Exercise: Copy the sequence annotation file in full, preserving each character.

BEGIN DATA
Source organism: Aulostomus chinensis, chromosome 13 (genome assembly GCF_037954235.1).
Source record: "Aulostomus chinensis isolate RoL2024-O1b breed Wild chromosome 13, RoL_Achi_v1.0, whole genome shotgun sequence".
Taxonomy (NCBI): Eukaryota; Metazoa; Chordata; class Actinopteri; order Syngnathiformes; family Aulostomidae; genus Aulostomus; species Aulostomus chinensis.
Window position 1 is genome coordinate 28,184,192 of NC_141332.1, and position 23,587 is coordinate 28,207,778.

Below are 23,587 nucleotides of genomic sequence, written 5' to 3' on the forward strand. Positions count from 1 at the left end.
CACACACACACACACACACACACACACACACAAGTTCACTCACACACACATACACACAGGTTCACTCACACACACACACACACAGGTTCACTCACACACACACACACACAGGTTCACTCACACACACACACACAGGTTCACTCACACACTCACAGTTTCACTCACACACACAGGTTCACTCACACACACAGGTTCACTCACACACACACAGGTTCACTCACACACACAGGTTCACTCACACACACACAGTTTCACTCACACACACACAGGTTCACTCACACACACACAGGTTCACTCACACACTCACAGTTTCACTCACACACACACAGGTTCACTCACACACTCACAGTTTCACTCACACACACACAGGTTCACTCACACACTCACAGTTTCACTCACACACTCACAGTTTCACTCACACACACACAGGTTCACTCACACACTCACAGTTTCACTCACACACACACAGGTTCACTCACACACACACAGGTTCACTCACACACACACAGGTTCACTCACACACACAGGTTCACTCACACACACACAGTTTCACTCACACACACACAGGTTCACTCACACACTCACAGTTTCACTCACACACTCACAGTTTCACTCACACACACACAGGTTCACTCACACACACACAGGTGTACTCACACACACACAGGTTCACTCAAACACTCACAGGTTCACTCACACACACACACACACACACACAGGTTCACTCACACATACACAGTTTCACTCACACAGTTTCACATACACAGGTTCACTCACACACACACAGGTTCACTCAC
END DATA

Source organism: Aulostomus chinensis, chromosome 13 (genome assembly GCF_037954235.1).
Source record: "Aulostomus chinensis isolate RoL2024-O1b breed Wild chromosome 13, RoL_Achi_v1.0, whole genome shotgun sequence".
Taxonomy (NCBI): Eukaryota; Metazoa; Chordata; class Actinopteri; order Syngnathiformes; family Aulostomidae; genus Aulostomus; species Aulostomus chinensis.
Window position 1 is genome coordinate 28,184,192 of NC_141332.1, and position 23,587 is coordinate 28,207,778.

Below are 23,587 nucleotides of genomic sequence, written 5' to 3' on the forward strand. Positions count from 1 at the left end.
CACACACACACACACACACACACACACACACAAGTTCACTCACACACACATACACACAGGTTCACTCACACACACACACACACAGGTTCACTCACACACACACACACACAGGTTCACTCACACACACACACACAGGTTCACTCACACACTCACAGTTTCACTCACACACACAGGTTCACTCACACACACAGGTTCACTCACACACACACAGGTTCACTCACACACACAGGTTCACTCACACACACACAGTTTCACTCACACACACACAGGTTCACTCACACACACACAGGTTCACTCACACACTCACAGTTTCACTCACACACACACAGGTTCACTCACACACTCACAGTTTCACTCACACACACACAGGTTCACTCACACACTCACAGTTTCACTCACACACTCACAGTTTCACTCACACACACACAGGTTCACTCACACACTCACAGTTTCACTCACACACACACAGGTTCACTCACACACACACAGGTTCACTCACACACACACAGGTTCACTCACACACACAGGTTCACTCACACACACACAGTTTCACTCACACACACACAGGTTCACTCACACACTCACAGTTTCACTCACACACTCACAGTTTCACTCACACACACACAGGTTCACTCACACACACACAGGTGTACTCACACACACACAGGTTCACTCAAACACTCACAGGTTCACTCACACACACACACACACACACACAGGTTCACTCACACATACACAGTTTCACTCACACAGTTTCACATACACAGGTTCACTCACACACACACAGGTTCACTCAC